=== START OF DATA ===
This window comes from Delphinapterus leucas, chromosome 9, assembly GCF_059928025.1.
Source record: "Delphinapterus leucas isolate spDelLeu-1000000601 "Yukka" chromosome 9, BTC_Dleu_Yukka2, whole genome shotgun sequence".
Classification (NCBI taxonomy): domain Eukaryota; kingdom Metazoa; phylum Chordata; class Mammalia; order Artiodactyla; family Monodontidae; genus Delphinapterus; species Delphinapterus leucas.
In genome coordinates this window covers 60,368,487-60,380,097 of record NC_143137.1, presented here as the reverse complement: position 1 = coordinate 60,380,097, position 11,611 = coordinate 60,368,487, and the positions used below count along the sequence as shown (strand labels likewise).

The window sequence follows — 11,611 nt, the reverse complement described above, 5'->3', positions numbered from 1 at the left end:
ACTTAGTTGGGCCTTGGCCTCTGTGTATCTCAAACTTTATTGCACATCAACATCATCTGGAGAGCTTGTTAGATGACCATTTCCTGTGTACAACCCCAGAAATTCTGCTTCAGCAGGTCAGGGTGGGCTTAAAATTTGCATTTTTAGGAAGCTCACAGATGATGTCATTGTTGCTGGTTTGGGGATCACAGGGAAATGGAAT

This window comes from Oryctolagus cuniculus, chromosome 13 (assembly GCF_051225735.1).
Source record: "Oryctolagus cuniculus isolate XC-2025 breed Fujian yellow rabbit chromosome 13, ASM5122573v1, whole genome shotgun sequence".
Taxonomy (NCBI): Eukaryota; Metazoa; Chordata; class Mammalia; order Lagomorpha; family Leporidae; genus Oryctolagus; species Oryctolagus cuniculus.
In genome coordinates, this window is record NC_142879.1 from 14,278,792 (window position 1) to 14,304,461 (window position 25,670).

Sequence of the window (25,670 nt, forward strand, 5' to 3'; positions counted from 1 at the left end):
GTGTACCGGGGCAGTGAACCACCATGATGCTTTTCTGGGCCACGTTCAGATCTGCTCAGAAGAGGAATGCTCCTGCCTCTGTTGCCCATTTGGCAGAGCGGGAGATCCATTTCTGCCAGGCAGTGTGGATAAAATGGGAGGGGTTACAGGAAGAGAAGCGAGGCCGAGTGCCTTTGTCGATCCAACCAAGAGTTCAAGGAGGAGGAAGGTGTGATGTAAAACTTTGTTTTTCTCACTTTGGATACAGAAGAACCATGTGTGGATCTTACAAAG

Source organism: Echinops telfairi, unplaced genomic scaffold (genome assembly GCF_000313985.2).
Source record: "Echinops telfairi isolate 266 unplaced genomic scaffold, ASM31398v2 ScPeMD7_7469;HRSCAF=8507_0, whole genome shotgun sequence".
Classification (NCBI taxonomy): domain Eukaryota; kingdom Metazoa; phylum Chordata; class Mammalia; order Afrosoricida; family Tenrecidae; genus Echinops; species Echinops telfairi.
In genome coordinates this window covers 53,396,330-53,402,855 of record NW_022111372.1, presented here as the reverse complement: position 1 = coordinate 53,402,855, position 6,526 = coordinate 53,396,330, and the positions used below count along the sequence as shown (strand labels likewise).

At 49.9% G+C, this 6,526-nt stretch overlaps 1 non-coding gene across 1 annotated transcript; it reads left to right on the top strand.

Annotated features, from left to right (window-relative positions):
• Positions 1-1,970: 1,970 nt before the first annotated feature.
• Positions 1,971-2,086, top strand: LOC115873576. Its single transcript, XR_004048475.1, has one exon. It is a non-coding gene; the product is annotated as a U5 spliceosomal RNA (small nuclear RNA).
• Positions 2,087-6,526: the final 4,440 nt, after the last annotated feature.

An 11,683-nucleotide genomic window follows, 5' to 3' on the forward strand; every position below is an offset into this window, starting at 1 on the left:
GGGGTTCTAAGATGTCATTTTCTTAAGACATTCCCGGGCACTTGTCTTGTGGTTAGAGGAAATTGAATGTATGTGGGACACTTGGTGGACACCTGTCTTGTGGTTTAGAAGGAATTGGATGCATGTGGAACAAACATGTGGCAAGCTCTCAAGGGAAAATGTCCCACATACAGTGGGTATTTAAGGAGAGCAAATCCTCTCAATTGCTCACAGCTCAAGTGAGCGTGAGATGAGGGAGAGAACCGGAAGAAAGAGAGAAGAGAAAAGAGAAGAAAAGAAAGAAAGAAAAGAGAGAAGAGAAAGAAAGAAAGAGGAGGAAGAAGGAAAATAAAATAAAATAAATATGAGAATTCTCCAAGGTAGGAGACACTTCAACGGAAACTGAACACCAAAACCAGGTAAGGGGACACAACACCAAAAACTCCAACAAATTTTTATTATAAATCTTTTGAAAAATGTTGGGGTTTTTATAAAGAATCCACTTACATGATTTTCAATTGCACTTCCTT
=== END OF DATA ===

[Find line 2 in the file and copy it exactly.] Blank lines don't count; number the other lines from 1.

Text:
Source record: "Delphinapterus leucas isolate spDelLeu-1000000601 "Yukka" chromosome 9, BTC_Dleu_Yukka2, whole genome shotgun sequence".